Over the past six and a half years all of the above has become my &#8216;normal life’ but today, like on many occasions, life was jumping at me telling me NOT to take it all for granted and maybe never to allow it to become 'too normal'. Believe me, I still find it hard to comprehend how such a vision and life could become so normal and nor do I want it to.

Picture an elderly woman carrying two buckets of water set upon a bamboo shoulder stick. She is walking through a small village or along a dirt track, surrounding her are fields and in these fields are villagers with traditional cone shaped bamboo hats on either picking or planting. In the fields you can't see most of the farmers but you can see their hats poking above the green blanket of life. The rice fields are like muddy ponds, some of them have the male farmer walking behind his beast or some other crazy machine from yesteryear readying it for its next crop and other fields have the women walking barefoot through mud that is nearing their knees.

In their hands are rice plants or shoots (I have no idea of the correct term).

As they walk they throw the shoots into the mud like a dart and where it lands it stays sticking half in and half out. As they walk along they leave trails of rice plants that end in a perfect line. This then creates the beautiful pictures you can see in my travelblog each summer along with those we see in our travel brochures back home.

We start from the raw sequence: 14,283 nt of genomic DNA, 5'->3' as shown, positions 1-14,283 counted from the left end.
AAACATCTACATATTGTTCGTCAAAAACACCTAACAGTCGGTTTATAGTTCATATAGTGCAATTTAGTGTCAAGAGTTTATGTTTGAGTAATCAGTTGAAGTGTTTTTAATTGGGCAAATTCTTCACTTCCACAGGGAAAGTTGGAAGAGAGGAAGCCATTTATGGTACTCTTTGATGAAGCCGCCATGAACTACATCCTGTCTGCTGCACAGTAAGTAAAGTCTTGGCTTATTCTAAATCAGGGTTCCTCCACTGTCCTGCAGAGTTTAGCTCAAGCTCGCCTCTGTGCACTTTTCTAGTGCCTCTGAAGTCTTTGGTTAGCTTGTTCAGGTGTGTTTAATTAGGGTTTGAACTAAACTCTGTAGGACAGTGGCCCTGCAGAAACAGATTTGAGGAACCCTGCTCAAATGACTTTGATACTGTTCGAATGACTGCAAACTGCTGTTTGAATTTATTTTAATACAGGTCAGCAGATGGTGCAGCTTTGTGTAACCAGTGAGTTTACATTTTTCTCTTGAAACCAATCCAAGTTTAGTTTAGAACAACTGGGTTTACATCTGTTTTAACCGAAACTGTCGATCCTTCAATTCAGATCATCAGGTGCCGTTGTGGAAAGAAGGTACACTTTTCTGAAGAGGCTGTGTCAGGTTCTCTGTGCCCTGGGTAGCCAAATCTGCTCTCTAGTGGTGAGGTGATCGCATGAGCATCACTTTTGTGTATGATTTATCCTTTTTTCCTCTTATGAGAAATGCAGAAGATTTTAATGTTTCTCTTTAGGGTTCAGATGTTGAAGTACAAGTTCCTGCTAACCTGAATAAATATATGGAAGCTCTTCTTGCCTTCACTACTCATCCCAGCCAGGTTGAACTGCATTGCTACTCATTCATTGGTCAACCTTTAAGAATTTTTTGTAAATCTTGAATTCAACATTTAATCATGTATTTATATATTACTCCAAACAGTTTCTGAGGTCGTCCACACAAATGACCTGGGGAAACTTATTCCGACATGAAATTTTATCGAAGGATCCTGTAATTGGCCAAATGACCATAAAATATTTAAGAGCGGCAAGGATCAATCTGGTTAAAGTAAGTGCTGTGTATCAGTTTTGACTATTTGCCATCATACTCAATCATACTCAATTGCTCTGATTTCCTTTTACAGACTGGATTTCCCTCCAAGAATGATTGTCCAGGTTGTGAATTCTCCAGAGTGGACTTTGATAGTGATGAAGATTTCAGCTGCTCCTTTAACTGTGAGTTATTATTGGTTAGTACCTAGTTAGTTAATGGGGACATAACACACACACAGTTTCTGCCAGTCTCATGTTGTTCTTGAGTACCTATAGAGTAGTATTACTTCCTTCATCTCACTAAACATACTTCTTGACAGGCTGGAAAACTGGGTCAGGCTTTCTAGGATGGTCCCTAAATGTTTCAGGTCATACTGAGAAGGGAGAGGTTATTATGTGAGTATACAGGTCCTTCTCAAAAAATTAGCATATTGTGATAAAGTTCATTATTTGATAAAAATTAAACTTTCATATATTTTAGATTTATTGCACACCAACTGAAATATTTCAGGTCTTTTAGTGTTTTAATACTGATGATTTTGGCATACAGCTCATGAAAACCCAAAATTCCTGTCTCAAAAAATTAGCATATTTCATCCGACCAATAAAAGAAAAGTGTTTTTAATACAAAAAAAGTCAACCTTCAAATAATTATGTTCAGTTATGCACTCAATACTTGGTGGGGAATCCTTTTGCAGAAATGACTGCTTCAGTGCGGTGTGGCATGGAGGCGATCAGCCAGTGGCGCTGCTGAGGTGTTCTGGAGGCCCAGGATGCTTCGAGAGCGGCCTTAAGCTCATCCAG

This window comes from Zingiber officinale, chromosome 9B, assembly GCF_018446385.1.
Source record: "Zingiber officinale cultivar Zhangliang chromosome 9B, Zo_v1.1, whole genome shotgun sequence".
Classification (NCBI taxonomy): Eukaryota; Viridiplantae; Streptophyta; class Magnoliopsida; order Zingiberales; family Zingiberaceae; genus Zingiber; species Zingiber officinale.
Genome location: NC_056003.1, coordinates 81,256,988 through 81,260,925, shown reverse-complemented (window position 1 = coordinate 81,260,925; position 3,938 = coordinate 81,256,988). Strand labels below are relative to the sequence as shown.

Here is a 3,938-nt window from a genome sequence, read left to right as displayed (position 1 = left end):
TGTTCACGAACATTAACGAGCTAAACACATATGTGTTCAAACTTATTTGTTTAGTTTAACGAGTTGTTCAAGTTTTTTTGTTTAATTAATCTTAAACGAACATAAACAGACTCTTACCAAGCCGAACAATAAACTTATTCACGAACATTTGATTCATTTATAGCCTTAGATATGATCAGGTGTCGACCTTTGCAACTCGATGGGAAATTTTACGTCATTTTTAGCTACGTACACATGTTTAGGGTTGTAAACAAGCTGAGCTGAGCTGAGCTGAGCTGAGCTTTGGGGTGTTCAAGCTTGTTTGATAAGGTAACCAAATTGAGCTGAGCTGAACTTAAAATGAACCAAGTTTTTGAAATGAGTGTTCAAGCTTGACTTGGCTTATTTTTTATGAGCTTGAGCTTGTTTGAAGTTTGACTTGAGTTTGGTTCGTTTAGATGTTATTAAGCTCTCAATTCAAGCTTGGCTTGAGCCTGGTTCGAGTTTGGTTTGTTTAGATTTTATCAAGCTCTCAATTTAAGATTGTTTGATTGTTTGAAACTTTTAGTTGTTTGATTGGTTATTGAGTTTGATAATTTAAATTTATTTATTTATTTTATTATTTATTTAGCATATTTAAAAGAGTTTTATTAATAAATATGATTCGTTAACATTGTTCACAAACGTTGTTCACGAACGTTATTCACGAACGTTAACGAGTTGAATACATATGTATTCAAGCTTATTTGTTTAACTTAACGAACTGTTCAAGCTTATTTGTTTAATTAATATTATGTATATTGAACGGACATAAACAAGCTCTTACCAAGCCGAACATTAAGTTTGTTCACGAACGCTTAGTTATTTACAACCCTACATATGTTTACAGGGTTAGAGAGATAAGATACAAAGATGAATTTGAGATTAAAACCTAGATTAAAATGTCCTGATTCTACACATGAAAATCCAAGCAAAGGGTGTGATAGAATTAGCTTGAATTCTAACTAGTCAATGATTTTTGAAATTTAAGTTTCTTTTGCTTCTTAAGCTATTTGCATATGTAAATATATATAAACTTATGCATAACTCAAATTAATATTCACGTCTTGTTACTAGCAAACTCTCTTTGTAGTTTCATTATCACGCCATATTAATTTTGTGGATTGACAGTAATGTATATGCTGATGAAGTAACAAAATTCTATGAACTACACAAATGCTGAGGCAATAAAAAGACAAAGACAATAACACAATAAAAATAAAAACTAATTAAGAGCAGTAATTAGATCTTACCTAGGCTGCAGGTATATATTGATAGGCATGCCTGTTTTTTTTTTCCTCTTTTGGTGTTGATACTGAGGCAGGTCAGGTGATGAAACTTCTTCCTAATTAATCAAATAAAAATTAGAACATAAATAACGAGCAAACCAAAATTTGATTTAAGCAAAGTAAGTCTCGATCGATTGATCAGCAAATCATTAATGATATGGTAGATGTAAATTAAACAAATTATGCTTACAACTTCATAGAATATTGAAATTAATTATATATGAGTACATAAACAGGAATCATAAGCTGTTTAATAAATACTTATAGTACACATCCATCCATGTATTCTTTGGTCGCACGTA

I was captivated by these same pictures throughout my childhood.

It was these moments captured and frozen in time that opened my hearts yearning to travel these lands. I was again awed eleven years ago when I first placed foot upon the huge Asian continent and made my way through its lush fields and for most these pictures are how we view Asia.

For me six and a half years ago I chose to change my life completely to make it my home.

I now eat at many of the same market places with the farmers and also teach their children. I share a beer with them as they relax after a hard day’s work. I have been invited to countless of their family homes to share the food they raise and grow in the fields outside their warm doorstep.

Some choose the hustle and bustle of a city to live, work or teach in but I always choose a small dusty, yet warm township that is surrounded by the 'real' moments in time that I was captivated by as a child.

This has become my life and a normal day. This is exactly what I choose to be my &#8216;real life and job’. For those who believe I need to go home for this…enjoy your day.

Beers N Noodles toya....shane

Three Simple Days in the Life of Me &#8211; Day 1 (Saturday, 16th April) Three Simple Days in the Life of Me &#8211; Day 2 (Sunday, 17th April) Three Simple Days in the Life of Me &#8211; Day 3 (Monday, 18th April)

PS: Yo Stephen Tonkin, all of these frozen moments were captured on the good old Nokia phone camera. It always amazes me at what it can do, yet it still remains the same phone camera that has taken around 40,000 photos and for those that are wondering, every photo on my blog from the beginning of 2007 until my Winter Break in 2011. Oh Nokia, just give me a zoom lens and I'll be the happiest man alive! For those with a big screen, shurdup! Hahahaha! Yesterdays Wuyishan moments were captured on the new Fujifilm camera and yes I finally got to take it for a long walk...yeah yeah yeah! This beers for you mate! ___________________________________________________________

The soundtrack to this entry was by Lita Ford The album was &#8216;Lita’ ____________________________________________________________

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Posted by eddakath 17:00 Archived in China